Shortage of water supplies in some parts of the world would worsen in the coming decades due to climatic changes and rise in demand, according to a World Bank report. This could adversely affect their economies, costing them up to 6% of their GDPs, the report has said.
The Middle East, North Africa, Central Asia, and parts of South Asia will be the worst hit, according to the report titled High and Dry: Climate Change, Water, and the Economy, which projected a worldwide shortfall of water supply of approximately 2,700 billion cubic metres by 2030.
The projections, based on the study of models that track 235 river basins through their wet, dry, and normal cycles, showed that the demand for water supply would exceed current sustainable water supplies by 40% by 2030 in all the sectors in the world — industry, agriculture, and infrastructure — as a result of growing populations, rising incomes, and expanding cities. The shortage of water supplies would not only hamper economic growth in the countries facing the crisis, but will also spur migration and cause conflicts between countries.
The report noted that currently about 1.6 billion people — about a quarter of the total world population — live in countries facing physical water shortage, but the number is likely to double in the coming two decades. Further, the study stated that about 4 billion people — 60% of the world's population — live in regions where no additional water is available for ecosystem use or to meet future demand — including the whole of South Asia, the Middle East, and North Africa. Scarcity of water in these areas would induce stress on economic growth and they could see their growth rates decline by as much as 6% of GDP by 2050.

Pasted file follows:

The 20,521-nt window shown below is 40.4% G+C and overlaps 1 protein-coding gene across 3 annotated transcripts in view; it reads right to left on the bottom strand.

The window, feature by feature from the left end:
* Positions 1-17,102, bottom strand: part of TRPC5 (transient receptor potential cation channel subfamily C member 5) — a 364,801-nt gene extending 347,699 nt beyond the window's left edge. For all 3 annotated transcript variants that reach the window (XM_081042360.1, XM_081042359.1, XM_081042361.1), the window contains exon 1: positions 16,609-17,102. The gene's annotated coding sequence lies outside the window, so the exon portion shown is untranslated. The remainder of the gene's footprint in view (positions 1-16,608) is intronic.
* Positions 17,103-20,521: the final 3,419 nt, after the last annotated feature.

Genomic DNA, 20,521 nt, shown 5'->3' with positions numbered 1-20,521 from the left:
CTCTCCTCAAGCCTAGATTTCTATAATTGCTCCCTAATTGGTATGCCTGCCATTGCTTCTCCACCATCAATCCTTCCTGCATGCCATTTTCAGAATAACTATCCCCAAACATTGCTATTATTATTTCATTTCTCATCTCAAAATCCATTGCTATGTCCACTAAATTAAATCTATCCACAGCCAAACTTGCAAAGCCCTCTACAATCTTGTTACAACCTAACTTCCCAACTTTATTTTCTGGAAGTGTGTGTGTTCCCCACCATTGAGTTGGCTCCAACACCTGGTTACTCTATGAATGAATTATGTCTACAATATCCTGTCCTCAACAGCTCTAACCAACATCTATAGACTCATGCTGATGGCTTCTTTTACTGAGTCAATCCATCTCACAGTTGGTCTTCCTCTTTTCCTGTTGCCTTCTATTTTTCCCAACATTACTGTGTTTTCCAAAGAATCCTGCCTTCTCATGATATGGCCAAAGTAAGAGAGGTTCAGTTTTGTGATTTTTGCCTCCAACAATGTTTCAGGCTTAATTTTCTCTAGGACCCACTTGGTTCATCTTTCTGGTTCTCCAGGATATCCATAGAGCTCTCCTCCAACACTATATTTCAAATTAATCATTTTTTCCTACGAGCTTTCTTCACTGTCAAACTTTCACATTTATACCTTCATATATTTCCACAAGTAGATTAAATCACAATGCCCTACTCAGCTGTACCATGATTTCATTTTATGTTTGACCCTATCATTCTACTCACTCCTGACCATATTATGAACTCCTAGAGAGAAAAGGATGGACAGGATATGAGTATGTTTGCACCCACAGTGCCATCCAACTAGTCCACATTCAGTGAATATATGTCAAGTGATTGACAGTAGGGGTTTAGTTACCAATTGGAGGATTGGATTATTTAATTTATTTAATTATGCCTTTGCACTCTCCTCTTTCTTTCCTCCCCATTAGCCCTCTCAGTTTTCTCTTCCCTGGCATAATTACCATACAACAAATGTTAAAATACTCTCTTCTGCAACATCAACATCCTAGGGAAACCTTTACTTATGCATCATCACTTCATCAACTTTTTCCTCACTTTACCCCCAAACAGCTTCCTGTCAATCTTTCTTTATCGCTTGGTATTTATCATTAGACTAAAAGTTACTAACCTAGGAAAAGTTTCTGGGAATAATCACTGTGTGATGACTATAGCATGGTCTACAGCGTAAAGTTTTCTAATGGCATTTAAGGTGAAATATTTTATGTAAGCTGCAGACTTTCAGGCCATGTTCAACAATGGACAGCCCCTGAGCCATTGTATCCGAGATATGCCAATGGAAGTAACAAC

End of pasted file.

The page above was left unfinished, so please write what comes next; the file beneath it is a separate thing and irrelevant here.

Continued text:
Estimates in the report suggest that the coming three decades will see the demand for water in the global food system to rise 40% to 50%; municipal and industrial water demand will increase by 50% to 70%; and the energy sector will see an increase by 85%.
The report added that availability of running surface water in much of the Middle East and North Africa, Central Asia, and Central America will become scarce in the coming decades, with East Africa showing a significant decline by 2050. "Glaciers are expected to shrink and will store less water for release during warm periods, making water supplies less dependable," the report warned, adding that group water supplies in many countries will also become inadequate and uncertain due to weather changes.
The report suggested that government level plans for water resource allocation, investment in infrastructure relating to water supplies to minimise wastage and efficient use of available water could help in the long run to mitigate water crisis.